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Microplastic Contamination Studied on a Global Scale

Approximately 14 million tons of plastic reach the ocean annually. However, that is not the sole water source from where plastic denotes a considerable intrusion.

Microplastic Contamination Studied on a Global Scale

Image Credit: The University of Kansas

We found microplastics in every lake we sampled. Some of these lakes you think of as clear, beautiful vacation spots. But we discovered such places to be perfect examples of the link between plastics and humans.

Ted Harris, Associate Research Professor, Kansas Biological Survey & Center for Ecological Research, University of Kansas

Harris is one among 79 scientists from the international Global Lake Ecological Observatory Network (GLEON), examining processes and phenomena happening in freshwater ecosystems. Their new research shows that concentrations of plastic that can be seen in freshwater ecosystems are indeed higher than those seen in “garbage patches” in the ocean. The article was published in the journal Nature.

For his role, Harris collaborated with Rebecca Kessler, his former student, and recent KU graduate, to assess two Kansas lakes (Clinton and Perry) and the Cross Reservoir at the KU Field Station.

That entailed us going out, tolling a net with tiny little holes in it, dragging it for about two minutes, then collecting those samples of microplastics and sending them off to (the lead researchers),” Kessler stated.

The research project was developed and coordinated by the Inland Water Ecology and Management research group of the University of Milano-Bicocca, Italy (led by Barbara Leoni and Veronica Nava). The group sampled surface waters of 38 reservoirs and lakes, circulated over gradients of limnological attributes and geographical position. It found plastic debris in all studied reservoirs and lakes.

This paper essentially shows the more humans, the more plastics. Places like Clinton Lake are relatively low in microplastics because—while there are many animals and trees—there aren’t a lot of humans, relative to somewhere like Lake Tahoe where people are living all around it. Some of these lakes are seemingly pristine and beautiful, yet that’s where the microplastics come from.

Ted Harris, Associate Research Professor, Kansas Biological Survey & Center for Ecological Research, University of Kansas

Harris stated that a majority of the plastics are from something as evidently innocuous as T-shirts.

The simple act of people getting in swimming and having clothing that has microplastic fibers in it leads to microplastics getting everywhere,” he stated.

The GLEON study quotes two kinds of water bodies learned that are especially susceptible to plastic contamination: reservoirs and lakes in urbanized and densely populated areas; and those with raised deposition regions, long water retention durations, and high grades of anthropogenic influence.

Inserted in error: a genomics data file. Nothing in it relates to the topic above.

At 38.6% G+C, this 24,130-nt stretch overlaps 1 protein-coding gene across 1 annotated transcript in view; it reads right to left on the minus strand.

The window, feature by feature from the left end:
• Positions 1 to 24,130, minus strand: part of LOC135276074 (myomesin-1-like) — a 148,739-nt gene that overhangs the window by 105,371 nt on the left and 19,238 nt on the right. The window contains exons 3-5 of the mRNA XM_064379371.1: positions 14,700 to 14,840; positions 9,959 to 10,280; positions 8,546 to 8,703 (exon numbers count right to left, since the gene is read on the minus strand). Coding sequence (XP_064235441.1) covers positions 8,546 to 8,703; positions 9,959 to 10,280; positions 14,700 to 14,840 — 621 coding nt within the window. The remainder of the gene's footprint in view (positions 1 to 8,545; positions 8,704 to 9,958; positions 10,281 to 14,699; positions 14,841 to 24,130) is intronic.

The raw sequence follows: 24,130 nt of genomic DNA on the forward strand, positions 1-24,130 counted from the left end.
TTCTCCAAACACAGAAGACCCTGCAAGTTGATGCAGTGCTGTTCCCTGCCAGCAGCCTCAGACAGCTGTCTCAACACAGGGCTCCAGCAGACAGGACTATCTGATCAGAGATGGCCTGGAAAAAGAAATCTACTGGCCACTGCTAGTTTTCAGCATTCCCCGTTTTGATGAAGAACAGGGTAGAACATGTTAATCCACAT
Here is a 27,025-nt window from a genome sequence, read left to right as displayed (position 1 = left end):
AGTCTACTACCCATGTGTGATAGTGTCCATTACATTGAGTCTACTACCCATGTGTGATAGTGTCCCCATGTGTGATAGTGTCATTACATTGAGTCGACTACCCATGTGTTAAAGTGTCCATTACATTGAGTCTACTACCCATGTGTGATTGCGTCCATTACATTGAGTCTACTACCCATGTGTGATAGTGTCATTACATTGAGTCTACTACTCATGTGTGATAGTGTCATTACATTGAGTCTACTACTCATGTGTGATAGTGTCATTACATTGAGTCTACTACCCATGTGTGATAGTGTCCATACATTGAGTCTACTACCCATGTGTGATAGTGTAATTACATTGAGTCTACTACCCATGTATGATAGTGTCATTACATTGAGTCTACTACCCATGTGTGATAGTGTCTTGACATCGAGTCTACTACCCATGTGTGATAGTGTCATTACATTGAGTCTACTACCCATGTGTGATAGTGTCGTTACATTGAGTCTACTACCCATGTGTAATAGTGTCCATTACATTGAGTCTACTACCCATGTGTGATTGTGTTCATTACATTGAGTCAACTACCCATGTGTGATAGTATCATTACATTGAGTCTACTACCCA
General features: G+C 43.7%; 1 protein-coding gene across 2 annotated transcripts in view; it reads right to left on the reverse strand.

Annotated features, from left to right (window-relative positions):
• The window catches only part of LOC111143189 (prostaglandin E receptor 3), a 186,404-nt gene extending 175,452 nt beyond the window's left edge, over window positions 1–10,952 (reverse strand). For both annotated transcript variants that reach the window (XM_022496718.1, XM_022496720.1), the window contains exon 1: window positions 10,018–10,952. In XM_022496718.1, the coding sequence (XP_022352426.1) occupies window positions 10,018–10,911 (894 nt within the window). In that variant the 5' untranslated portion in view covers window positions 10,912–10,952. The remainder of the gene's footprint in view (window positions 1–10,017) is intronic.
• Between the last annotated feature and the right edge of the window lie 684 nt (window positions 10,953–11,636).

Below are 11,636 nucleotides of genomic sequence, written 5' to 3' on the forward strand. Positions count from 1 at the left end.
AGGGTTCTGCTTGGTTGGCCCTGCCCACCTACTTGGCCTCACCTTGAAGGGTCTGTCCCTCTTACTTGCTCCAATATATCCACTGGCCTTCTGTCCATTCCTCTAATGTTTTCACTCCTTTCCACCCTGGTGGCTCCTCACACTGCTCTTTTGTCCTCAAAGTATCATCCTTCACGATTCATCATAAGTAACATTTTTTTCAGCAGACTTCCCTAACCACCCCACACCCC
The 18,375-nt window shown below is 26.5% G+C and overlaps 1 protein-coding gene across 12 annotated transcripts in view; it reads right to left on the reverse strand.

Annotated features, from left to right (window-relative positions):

When we started the study, I didn’t know a lot about microplastics versus large plastics,” Harris stated.

When this paper says ‘concentrations as much or worse than the garbage patch,’ you always think of the big bottles and stuff, but you’re not thinking of all that smaller stuff. You don’t see a huge garbage patch in Lake Tahoe, yet it’s one of the most impacted lakes when it comes to microplastics. Those are plastics you can’t really see with the naked eye, and then you get underneath a scope at 40,000x, and you see these little jagged pieces and other particles that are the same size as algae or even smaller.”

Part of Harris and Kessler’s interest in participating in this project was to notify an area of the US that is usually ignored.

In this study, there’s one dot in the middle of the country, and that’s our sample. In Iowa, Missouri, and Colorado, there’s this huge swath of area that has water bodies, but we often don’t get them into those massive global studies. So it was really important for me to put Kansas on the map to see and contextualize what these differences are in our lakes.

Ted Harris, Associate Research Professor, Kansas Biological Survey & Center for Ecological Research, University of Kansas

Since 2013, Harris has worked at KU where his study concentrated on aquatic ecology. Kessler graduated from KU in 2022 with a degree in ecology, evolutionary, & organismal biology.

The biggest takeaway from our study is that microplastics can be found in all lakes,” Kessler stated. “Obviously, there are different concentrations. But they are literally everywhere. And the biggest contributing factor to these microplastics is human interaction with the lakes.”

Journal Reference:

Nava, V., et al. (2023) Plastic debris in lakes and reservoirs. Nature.


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